Of course, we were given a hint that Dickey’s knuckler works especially well indoors last season, when he one-hit the Rays in Tampa– aka the time he did this:
Allen M. Nathan, Professor Emeritus of Physics at the University of Illinois, in a fascinating post at his must-read site, The Physics Of Baseball, this week made use of this slow-motion GIF, plus data from wind tunnel experiments and from the “Trackman Doppler radar” system setup at Tropicana Field, to try and unravel why knuckleball movement is so breathtakingly erratic.
From the GIF, he writes, “we can track the flight of the MLB logo, which is clearly visible on the ball, to determine that the ball makes one complete revolution in 63 frames, so that the rotation speed is approximately 150 rpm. That is a very low rotation rate compared to the 1000-2000 rpm that is typical of normal pitches. But besides the low rate, the rotation axis is also unusual in that is appears to be a spiral, much like a bullet or forward pass in football. In other words, this pitch looks like a low-spin gyroball, making a total of about 1.5 revolutions.”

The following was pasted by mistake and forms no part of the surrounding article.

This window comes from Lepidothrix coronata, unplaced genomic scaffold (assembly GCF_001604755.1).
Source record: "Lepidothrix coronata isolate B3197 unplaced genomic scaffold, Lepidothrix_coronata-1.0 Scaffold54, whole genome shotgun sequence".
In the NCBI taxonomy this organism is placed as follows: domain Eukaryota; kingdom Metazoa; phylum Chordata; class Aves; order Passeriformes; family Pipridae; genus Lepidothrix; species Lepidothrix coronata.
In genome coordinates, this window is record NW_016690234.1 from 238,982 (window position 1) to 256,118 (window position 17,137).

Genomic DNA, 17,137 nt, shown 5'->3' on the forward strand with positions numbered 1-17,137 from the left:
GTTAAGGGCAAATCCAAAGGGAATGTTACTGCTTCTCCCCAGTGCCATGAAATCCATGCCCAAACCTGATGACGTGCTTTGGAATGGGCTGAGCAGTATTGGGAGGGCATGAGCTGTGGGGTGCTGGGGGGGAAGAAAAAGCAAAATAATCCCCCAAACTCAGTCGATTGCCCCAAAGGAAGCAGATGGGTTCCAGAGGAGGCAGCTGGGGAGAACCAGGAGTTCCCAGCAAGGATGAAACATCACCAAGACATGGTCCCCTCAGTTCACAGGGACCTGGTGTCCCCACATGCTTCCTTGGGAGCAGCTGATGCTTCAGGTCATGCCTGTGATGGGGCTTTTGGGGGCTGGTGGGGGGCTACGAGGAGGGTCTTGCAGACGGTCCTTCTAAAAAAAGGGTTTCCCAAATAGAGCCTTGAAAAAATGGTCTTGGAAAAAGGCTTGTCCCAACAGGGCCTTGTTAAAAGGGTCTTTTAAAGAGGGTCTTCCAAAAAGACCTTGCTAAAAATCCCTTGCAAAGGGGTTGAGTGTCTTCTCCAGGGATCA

“The knuckleball may very well be a manifestion of what physicists would call Chaotic Dynamics,” he later submits, “whereby small changes in the initial conditions of the system (in our case, the spin rate) give rise to large changes in the outcome (in our case, the location at home plate).”